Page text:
Liverpool won the FA Cup final
Liverpool won the FA Cup final following a tense penalty shootout victory over Chelsea. This Liverpool team has something special about it.
For all of its attributes — aggressive pressing, defensive stability, whirlwind assaults — arguably the most important is a feeling of drama on situations like these.
Jurgen Klopp’s side required penalties to beat Chelsea and win silverware at Wembley, just as they did in the League Cup final earlier this year.
The Reds are still in with a chance of becoming the first English side to win all three domestic tournaments as well as the European Cup, due to their FA Cup victory.
This season, there are two trophies in the cabinet, with room for two more. This is why Liverpool supporters fantasise. It is still possible to make history.
A scoreless 120 minutes, like the League Cup final, belied the match’s quality. Chances were created, goal posts were shaken, but it was perhaps fitting that the final was decided in the most dramatic of ways on the 150th anniversary of football’s oldest cup tournament.
Chelsea’s second penalty (Cesar Azplicueta) was missed, while Liverpool’s fifth was missed (Sadio Mane).
The match went to sudden death after the first 10 penalties failed to settle the outcome, and the League Cup final concluded 11-10 on penalties, with the goalkeepers forced to step up.
Fewer penalties were required this time, as Alisson Becker stopped Mason Mount’s penalty kick, allowing Kostas Tsimikas to become the new captain.
The Greece international isn’t a regular starter for Liverpool, but he calmly tapped home to send the Reds fans wild.
Liverpool’s players swarmed Tsimikas, manager Jurgen Klopp dashed towards his team, and supporters erupted in a blaze of red flares.
The club’s hymn, ‘You’ll Never Walk Alone,’ reverberated around the stadium as Liverpool supporters serenaded a squad that had just handed them their first FA Cup victory at Wembley in 30 years.
The quality of this Liverpool team, though, means that celebrations will be short-lived, as the Reds have a Champions League final at the end of the month and two Premier League matches in which to try to catch Manchester City.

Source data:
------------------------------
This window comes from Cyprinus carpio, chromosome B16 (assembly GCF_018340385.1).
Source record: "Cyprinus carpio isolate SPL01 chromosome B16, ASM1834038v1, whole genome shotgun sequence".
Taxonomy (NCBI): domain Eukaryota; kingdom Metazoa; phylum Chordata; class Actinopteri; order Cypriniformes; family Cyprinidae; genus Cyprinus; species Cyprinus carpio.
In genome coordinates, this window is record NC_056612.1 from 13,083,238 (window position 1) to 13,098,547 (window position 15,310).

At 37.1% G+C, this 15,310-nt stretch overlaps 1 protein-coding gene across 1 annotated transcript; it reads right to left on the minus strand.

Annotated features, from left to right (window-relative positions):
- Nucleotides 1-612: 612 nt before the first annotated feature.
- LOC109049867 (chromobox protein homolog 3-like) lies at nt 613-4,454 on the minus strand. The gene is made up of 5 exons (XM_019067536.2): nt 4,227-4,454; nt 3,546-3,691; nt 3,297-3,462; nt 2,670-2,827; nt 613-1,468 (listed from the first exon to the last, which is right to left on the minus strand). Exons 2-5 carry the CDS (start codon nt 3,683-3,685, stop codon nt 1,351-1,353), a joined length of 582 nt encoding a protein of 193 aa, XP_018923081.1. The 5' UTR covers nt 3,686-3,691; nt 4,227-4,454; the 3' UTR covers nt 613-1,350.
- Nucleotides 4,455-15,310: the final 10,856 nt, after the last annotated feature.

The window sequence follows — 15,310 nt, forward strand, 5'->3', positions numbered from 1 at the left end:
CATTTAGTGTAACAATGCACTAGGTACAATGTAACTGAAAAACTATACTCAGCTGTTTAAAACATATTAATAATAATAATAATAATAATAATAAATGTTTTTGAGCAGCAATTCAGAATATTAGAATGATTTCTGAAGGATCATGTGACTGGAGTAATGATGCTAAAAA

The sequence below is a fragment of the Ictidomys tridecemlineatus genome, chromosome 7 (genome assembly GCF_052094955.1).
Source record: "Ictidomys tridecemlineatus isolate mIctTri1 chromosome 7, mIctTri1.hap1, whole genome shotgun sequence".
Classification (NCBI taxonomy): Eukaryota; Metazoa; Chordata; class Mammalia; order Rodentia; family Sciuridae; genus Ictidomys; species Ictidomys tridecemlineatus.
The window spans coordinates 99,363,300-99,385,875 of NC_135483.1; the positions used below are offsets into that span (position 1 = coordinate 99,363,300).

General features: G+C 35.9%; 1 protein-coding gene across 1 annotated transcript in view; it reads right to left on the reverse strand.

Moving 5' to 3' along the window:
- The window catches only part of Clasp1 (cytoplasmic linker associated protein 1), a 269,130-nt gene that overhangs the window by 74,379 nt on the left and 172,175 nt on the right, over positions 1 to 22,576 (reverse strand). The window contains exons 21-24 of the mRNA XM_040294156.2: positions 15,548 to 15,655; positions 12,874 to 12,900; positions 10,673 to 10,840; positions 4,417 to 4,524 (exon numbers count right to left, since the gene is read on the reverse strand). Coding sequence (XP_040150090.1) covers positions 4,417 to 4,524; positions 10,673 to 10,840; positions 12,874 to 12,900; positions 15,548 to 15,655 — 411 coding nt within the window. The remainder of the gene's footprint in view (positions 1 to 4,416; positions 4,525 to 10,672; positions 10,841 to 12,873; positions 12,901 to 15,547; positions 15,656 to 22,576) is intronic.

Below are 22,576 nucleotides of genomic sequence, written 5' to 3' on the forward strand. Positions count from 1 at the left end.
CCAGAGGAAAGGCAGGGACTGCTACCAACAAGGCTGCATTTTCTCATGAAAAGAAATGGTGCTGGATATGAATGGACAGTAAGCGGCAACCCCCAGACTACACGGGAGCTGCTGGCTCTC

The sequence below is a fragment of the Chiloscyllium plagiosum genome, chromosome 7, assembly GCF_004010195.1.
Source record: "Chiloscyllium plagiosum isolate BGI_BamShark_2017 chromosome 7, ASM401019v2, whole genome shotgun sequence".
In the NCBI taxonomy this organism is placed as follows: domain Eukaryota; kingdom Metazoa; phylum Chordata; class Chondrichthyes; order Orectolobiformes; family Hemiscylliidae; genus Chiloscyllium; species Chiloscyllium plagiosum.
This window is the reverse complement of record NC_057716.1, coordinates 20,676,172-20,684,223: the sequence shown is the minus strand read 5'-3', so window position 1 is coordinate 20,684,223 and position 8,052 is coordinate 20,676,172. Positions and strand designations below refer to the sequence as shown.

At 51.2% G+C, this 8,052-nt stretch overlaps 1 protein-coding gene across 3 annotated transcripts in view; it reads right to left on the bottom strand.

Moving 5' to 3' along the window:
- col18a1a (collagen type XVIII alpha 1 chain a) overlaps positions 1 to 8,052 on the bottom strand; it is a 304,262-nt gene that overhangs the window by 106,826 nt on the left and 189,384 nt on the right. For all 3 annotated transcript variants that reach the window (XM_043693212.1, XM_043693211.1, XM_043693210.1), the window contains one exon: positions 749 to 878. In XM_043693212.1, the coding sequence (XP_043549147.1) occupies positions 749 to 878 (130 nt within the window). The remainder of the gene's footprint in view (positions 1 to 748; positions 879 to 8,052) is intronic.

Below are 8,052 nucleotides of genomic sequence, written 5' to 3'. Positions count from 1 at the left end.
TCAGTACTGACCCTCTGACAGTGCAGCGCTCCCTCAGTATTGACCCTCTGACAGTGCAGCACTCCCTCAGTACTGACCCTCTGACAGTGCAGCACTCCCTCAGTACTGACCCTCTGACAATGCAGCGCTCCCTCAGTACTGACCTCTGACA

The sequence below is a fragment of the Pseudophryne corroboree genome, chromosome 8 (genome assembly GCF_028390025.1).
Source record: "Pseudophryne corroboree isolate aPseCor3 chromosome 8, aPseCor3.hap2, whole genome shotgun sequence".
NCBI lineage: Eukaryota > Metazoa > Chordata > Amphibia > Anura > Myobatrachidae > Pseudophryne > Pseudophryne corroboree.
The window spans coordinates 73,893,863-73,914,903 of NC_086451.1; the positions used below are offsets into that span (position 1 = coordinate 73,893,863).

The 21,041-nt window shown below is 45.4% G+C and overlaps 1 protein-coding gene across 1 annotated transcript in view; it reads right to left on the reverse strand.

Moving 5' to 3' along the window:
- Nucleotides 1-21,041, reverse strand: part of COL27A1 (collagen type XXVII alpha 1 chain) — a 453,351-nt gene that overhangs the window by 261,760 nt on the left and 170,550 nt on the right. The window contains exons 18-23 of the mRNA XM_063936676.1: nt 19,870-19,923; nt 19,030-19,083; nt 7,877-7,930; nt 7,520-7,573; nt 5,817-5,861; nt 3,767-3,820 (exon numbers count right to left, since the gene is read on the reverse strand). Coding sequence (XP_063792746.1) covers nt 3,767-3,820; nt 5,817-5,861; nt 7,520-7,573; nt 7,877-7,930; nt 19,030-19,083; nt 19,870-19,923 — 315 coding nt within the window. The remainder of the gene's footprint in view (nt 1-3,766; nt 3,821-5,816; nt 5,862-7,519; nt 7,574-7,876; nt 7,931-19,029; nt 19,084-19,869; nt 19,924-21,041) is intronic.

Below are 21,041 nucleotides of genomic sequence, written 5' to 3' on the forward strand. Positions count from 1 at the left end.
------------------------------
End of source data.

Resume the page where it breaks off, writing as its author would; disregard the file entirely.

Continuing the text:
Even a classic event like this recognises international events: a marching band before kickoff, Royalty handing the prize.
Political remarks were made, as they are at many major athletic events. The English national song was booed first, then captains and officials stood with the Ukrainian flag, which featured the words ‘PEACE’ imprinted in black capital letters, and the players took the knee moments before the oldest of competitions began.
Liverpool’s first chance came mere minutes into the game. Because of their dominance in the first 15 minutes, the Reds should have scored at least once, but Thiago, the exceptional Luis Diaz, Mo Salah, and Mane all struggled in front of goal.
Despite playing second fiddle for the majority of the first half, Chelsea had the finest opportunity of the half, with only a world-class stop from Liverpool’s Alisson — a diving save low to Marcos Alonso’s feet — saving them from going up.
The early absence of Salah, Liverpool’s top scorer this season, due to injury contributed to Liverpool’s growing unease as the half went, but the Reds were able to restore their control before the interval, even without the Egyptian.
Indeed, Diogo Jota, Salah’s replacement, could have put Klopp’s side up shortly before the interval.
Chelsea had a strong start in the second half, just like Liverpool did in the first. Alonso was denied a goal once more, this time by a goalkeeper.
Two of English football’s best sides were facing off, and there were plenty of chances: Jota, Diaz, and Andy Robertson for Liverpool, and Christian Pulisic (twice) for Chelsea.
It was exhausting. It was fascinating. On a lovely London July evening, both sets of supporters boosted the decibels, creating a fantastic atmosphere.
The only thing needed was a goal. Minutes passed, substitutes came in, tired legs made blunders, but no one could find the back of the net.
Diaz raised his eyes to the heavens as Edouard Mendy saved another of his chances, this time in the 82nd minute, and his gesture echoed the thoughts of many onlookers: can either goalie ever be beaten?
With seven minutes remaining, Robertson struck the post before Diaz launched another shot. But, despite all the opportunities and fun, the match remained scoreless when the final whistle blew.
As penalties loomed big in the future, the energy level decreased in extra time, and few opportunities were generated.
Chelsea, who are still subject to UK government fines, suffered another crushing defeat, becoming the first team to lose three FA Cup finals in a row.
After the game, manager Thomas Tuchel commented, “We are disappointed, but also pleased since we left everything on the field.”